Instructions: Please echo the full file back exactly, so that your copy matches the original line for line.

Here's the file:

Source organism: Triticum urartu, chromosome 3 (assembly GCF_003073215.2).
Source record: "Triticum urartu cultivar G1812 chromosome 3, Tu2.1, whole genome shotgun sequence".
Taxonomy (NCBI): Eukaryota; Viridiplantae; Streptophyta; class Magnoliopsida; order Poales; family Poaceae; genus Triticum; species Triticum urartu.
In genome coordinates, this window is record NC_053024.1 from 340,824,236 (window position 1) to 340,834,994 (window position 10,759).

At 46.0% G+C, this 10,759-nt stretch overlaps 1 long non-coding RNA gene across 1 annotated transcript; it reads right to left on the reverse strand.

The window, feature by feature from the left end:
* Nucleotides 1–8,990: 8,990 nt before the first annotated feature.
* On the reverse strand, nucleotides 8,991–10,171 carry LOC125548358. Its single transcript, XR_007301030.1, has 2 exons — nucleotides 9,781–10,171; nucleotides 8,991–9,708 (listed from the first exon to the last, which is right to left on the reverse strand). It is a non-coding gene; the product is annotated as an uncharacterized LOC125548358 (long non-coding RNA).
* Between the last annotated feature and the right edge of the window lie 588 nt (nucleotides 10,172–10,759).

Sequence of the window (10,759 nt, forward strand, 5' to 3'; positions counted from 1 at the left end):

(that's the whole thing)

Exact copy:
Source organism: Triticum urartu, chromosome 3 (assembly GCF_003073215.2).
Source record: "Triticum urartu cultivar G1812 chromosome 3, Tu2.1, whole genome shotgun sequence".
Taxonomy (NCBI): Eukaryota; Viridiplantae; Streptophyta; class Magnoliopsida; order Poales; family Poaceae; genus Triticum; species Triticum urartu.
In genome coordinates, this window is record NC_053024.1 from 340,824,236 (window position 1) to 340,834,994 (window position 10,759).

At 46.0% G+C, this 10,759-nt stretch overlaps 1 long non-coding RNA gene across 1 annotated transcript; it reads right to left on the reverse strand.

The window, feature by feature from the left end:
* Nucleotides 1–8,990: 8,990 nt before the first annotated feature.
* On the reverse strand, nucleotides 8,991–10,171 carry LOC125548358. Its single transcript, XR_007301030.1, has 2 exons — nucleotides 9,781–10,171; nucleotides 8,991–9,708 (listed from the first exon to the last, which is right to left on the reverse strand). It is a non-coding gene; the product is annotated as an uncharacterized LOC125548358 (long non-coding RNA).
* Between the last annotated feature and the right edge of the window lie 588 nt (nucleotides 10,172–10,759).

Sequence of the window (10,759 nt, forward strand, 5' to 3'; positions counted from 1 at the left end):